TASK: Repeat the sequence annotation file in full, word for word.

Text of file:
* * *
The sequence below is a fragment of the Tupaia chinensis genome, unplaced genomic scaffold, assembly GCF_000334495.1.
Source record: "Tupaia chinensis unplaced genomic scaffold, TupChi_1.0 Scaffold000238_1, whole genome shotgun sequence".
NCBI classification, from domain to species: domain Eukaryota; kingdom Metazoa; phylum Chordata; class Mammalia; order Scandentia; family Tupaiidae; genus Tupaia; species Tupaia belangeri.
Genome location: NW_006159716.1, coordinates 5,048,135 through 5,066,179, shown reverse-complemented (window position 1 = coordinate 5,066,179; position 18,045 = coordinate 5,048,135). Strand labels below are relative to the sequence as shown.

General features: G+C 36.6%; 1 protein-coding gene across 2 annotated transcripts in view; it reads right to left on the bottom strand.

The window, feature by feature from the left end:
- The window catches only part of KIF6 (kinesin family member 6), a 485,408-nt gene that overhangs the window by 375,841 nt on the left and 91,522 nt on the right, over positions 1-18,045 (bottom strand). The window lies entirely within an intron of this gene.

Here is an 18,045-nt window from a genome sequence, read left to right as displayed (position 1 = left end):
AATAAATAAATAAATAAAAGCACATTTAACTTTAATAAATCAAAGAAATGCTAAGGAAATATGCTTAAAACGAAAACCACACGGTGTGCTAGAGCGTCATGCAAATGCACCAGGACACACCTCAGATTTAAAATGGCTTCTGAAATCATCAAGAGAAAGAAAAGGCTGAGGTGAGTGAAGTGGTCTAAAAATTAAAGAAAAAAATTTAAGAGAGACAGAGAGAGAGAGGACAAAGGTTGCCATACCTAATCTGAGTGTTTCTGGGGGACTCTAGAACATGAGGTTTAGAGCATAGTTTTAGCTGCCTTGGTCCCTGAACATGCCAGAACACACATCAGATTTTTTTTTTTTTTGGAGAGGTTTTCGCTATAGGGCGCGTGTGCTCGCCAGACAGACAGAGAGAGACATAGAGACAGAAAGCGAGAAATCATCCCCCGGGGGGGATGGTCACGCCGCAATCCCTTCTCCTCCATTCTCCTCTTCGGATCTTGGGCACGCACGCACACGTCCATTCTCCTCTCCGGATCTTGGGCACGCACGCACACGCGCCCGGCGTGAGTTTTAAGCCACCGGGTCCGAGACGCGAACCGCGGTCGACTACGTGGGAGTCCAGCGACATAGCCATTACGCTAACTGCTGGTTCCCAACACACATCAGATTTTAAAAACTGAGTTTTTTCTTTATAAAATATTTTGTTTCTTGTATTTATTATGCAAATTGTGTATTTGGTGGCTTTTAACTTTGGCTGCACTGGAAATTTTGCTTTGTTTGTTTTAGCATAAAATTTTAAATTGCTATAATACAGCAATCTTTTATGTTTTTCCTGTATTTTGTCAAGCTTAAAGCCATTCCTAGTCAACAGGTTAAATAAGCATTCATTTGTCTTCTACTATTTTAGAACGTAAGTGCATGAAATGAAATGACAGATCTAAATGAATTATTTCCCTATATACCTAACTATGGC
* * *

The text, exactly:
The sequence below is a fragment of the Tupaia chinensis genome, unplaced genomic scaffold, assembly GCF_000334495.1.
Source record: "Tupaia chinensis unplaced genomic scaffold, TupChi_1.0 Scaffold000238_1, whole genome shotgun sequence".
NCBI classification, from domain to species: domain Eukaryota; kingdom Metazoa; phylum Chordata; class Mammalia; order Scandentia; family Tupaiidae; genus Tupaia; species Tupaia belangeri.
Genome location: NW_006159716.1, coordinates 5,048,135 through 5,066,179, shown reverse-complemented (window position 1 = coordinate 5,066,179; position 18,045 = coordinate 5,048,135). Strand labels below are relative to the sequence as shown.

General features: G+C 36.6%; 1 protein-coding gene across 2 annotated transcripts in view; it reads right to left on the bottom strand.

The window, feature by feature from the left end:
- The window catches only part of KIF6 (kinesin family member 6), a 485,408-nt gene that overhangs the window by 375,841 nt on the left and 91,522 nt on the right, over positions 1-18,045 (bottom strand). The window lies entirely within an intron of this gene.

Here is an 18,045-nt window from a genome sequence, read left to right as displayed (position 1 = left end):
AATAAATAAATAAATAAAAGCACATTTAACTTTAATAAATCAAAGAAATGCTAAGGAAATATGCTTAAAACGAAAACCACACGGTGTGCTAGAGCGTCATGCAAATGCACCAGGACACACCTCAGATTTAAAATGGCTTCTGAAATCATCAAGAGAAAGAAAAGGCTGAGGTGAGTGAAGTGGTCTAAAAATTAAAGAAAAAAATTTAAGAGAGACAGAGAGAGAGAGGACAAAGGTTGCCATACCTAATCTGAGTGTTTCTGGGGGACTCTAGAACATGAGGTTTAGAGCATAGTTTTAGCTGCCTTGGTCCCTGAACATGCCAGAACACACATCAGATTTTTTTTTTTTTTGGAGAGGTTTTCGCTATAGGGCGCGTGTGCTCGCCAGACAGACAGAGAGAGACATAGAGACAGAAAGCGAGAAATCATCCCCCGGGGGGGATGGTCACGCCGCAATCCCTTCTCCTCCATTCTCCTCTTCGGATCTTGGGCACGCACGCACACGTCCATTCTCCTCTCCGGATCTTGGGCACGCACGCACACGCGCCCGGCGTGAGTTTTAAGCCACCGGGTCCGAGACGCGAACCGCGGTCGACTACGTGGGAGTCCAGCGACATAGCCATTACGCTAACTGCTGGTTCCCAACACACATCAGATTTTAAAAACTGAGTTTTTTCTTTATAAAATATTTTGTTTCTTGTATTTATTATGCAAATTGTGTATTTGGTGGCTTTTAACTTTGGCTGCACTGGAAATTTTGCTTTGTTTGTTTTAGCATAAAATTTTAAATTGCTATAATACAGCAATCTTTTATGTTTTTCCTGTATTTTGTCAAGCTTAAAGCCATTCCTAGTCAACAGGTTAAATAAGCATTCATTTGTCTTCTACTATTTTAGAACGTAAGTGCATGAAATGAAATGACAGATCTAAATGAATTATTTCCCTATATACCTAACTATGGC